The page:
We went to a restaurant called High on the Hog. It was careworn but well populated. The green pleather booths were sprung and peeling. The napkin dispensers consisted of paper-towel racks mounted against the oak paneling. Pictures of people holding up large fish and neon beer signs decorated the walls. I could barely see the kitchen through the smoke, but I could make out a huge brick pit in the middle of the space.

It was a bit like a pub, with the same happy, boisterous crowd, people drinking more they were supposed to and most likely flirting with people they weren’t supposed to. Loud country music blared from an old jukebox in the corner. The smell should have been revolting, nothing but smoke and grease and beer. But my mouth was watering to the point where I felt like wiping at it with my sleeve.

Jed ordered for me, because after the hamburger comment, I couldn’t be trusted to do it myself. While the meat was smoky and delicious, it was the side dishes I gorged on. There were things I remembered from my childhood. Corn on the cob and macaroni and cheese. But then there were hash brown casserole, collard greens, and hush puppies, which I had never tried.

“Wow, you are just throwing yourself into that plate, aren’t you?” Jed marveled.

“I know, it’s probably revolting. You’ve probably spent your adult life dating women who eat the cucumber from their salad and proclaim they’re just too full to go on, but I am starving. And this is really good.”

“Naw, hell, I was going to offer you my black-eyed peas if it means you’ll keep makin’ those little sounds in your throat.”

“I’m making little sounds?”

He nodded. “If you stop, I’ll cry. A lot.”

I drank the watery-but-no-one-knew-any-better beer, and I ate my fill. And when a stocky man in a Georgia State T-shirt asked me to two-step, I politely declined. He almost argued, but Jed gave him sort of a no-doubt-terrifying-to-the-male-of-the-species territorial glare, and Mr. Georgia State scampered away.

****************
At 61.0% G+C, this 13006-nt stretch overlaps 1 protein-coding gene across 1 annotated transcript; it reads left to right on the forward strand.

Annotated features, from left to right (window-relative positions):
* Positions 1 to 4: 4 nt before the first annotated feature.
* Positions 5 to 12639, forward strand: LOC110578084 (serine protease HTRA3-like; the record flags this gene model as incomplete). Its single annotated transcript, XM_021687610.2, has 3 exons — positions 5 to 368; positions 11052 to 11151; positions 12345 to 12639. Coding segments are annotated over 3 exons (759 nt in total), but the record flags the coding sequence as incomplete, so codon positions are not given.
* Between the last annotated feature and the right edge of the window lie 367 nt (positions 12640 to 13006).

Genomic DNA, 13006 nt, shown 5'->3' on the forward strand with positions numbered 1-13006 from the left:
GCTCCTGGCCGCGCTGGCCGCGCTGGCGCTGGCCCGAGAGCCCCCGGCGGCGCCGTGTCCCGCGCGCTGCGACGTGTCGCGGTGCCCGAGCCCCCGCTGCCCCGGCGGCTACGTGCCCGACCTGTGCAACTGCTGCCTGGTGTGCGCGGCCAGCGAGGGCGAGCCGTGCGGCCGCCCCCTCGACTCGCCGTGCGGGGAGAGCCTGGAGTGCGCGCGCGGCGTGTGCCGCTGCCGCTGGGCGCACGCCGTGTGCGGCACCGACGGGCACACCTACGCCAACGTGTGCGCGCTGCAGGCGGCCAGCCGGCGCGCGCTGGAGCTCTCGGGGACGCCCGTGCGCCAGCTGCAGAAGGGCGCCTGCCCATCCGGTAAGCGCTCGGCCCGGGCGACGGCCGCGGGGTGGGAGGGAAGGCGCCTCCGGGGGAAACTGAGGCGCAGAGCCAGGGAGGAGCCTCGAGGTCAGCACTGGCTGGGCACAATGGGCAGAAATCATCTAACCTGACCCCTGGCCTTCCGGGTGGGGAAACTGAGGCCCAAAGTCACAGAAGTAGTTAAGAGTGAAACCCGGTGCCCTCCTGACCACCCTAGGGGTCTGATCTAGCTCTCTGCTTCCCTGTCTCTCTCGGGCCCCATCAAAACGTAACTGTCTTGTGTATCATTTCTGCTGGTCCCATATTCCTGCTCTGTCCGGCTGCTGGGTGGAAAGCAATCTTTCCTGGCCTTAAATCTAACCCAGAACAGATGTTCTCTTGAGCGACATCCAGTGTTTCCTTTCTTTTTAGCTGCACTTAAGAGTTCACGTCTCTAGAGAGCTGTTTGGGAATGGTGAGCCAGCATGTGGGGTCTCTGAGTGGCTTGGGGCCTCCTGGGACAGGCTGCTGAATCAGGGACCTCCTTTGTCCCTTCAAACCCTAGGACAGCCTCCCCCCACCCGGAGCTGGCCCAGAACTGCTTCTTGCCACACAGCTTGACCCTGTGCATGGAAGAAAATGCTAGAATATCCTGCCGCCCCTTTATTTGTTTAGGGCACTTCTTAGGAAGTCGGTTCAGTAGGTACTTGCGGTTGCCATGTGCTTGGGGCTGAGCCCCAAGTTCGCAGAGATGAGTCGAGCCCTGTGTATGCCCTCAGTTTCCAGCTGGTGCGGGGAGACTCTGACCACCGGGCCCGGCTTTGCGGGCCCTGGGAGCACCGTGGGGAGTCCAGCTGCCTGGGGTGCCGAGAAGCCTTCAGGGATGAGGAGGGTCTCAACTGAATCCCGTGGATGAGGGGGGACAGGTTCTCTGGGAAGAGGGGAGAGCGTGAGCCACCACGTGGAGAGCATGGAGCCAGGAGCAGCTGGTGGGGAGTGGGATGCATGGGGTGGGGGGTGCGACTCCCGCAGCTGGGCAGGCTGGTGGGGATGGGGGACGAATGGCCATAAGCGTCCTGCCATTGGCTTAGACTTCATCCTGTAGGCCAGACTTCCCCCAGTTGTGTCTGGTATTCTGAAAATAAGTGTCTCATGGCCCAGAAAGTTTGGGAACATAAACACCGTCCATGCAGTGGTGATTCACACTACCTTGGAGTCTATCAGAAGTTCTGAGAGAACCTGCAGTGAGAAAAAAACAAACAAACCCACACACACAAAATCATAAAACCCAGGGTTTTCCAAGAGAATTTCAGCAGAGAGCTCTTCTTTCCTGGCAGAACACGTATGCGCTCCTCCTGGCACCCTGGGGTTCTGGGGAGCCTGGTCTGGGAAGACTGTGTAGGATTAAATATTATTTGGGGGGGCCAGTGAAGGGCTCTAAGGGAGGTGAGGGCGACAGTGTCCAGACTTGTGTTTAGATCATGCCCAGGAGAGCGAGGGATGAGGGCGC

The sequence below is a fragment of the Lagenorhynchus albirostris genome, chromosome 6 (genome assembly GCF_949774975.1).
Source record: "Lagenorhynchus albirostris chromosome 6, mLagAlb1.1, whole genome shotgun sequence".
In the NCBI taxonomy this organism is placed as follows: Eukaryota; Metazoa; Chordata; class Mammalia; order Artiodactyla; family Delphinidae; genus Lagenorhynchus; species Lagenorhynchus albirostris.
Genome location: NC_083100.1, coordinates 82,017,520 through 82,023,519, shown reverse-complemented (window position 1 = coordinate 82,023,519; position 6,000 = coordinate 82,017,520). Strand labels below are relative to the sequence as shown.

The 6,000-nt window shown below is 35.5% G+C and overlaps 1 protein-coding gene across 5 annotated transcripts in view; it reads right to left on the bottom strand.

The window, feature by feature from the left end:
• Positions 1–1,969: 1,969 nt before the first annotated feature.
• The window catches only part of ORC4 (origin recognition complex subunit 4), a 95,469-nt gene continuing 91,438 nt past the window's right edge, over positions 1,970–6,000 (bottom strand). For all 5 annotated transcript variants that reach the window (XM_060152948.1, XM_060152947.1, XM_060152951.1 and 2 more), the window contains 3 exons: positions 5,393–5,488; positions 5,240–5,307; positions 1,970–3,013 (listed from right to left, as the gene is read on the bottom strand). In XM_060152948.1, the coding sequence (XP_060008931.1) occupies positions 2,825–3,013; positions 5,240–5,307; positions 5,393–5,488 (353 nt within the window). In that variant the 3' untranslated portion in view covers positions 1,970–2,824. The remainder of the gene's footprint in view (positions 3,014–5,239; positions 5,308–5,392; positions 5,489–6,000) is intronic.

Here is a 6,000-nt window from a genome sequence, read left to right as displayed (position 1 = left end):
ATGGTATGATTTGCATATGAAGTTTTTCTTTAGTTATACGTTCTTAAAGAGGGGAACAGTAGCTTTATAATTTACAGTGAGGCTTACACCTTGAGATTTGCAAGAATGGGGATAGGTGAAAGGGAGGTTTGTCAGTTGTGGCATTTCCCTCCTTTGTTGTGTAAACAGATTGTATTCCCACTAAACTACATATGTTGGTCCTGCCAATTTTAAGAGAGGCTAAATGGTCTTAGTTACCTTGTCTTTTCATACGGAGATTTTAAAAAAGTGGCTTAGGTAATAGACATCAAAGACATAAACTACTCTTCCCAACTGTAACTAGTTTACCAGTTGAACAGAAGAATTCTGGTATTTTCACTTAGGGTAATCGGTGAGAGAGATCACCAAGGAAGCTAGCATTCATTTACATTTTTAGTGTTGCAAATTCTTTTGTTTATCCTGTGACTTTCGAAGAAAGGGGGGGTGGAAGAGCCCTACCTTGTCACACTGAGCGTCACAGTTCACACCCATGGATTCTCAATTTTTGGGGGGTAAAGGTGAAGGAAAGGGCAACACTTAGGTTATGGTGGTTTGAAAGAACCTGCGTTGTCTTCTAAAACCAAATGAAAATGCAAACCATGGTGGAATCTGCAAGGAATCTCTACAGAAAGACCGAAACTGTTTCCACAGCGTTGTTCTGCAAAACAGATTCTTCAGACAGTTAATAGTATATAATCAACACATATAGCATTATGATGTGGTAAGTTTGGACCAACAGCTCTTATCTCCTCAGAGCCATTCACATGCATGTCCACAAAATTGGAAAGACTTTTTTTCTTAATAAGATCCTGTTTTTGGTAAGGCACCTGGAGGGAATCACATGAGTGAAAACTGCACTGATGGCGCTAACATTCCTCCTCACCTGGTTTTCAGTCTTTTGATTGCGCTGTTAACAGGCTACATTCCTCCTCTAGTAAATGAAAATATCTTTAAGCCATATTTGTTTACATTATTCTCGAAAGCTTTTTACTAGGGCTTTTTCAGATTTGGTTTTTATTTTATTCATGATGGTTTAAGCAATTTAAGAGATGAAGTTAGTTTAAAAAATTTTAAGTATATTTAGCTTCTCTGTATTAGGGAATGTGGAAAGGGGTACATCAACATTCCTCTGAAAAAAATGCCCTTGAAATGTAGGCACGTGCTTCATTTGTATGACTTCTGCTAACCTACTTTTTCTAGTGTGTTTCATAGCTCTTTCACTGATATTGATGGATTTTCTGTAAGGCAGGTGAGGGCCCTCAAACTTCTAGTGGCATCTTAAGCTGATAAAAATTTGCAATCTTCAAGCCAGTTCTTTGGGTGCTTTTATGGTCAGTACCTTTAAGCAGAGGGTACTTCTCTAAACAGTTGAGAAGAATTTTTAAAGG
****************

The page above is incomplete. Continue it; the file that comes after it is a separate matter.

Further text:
Two more, I thought. Two more, and I could go home. With the plaque locked up tight in Jed’s truck, I was well and truly relaxed for the first time in days. It was the same relief and euphoria I’d felt after finding the candle. I was getting a little bit addicted to that feeling, and it was leading to some dangerous thoughts.

Those thoughts focused on Jed’s lips and how they’d felt against mine earlier that day. And how relatively easy it was to sit here in this crowded bar and talk about nothing at all with him. I didn’t feel that constant nagging pressure to say the right thing or use the right fork. Because Jed had seen me having a possum-fueled panic attack wearing nothing but a towel. After that, there was nowhere to go but up.

After a bit too much Hank Williams, Sr., and far too much good food, Jed drove us back to the motel. The car park was dark, the night moonless under a cloudy sky.

“I had a really nice time,” I told him as we walked to the doors.

“Try not to sound so surprised,” he chided gently.

“I’m not surprised! All right, I’m a little surprised. Thank you for driving me down here and helping me. Thanks.” I leaned forward and meant to kiss his cheek, but he turned his head at the last minute, and I managed to catch his mouth instead. I gave an exasperated little huff. “Really, again?”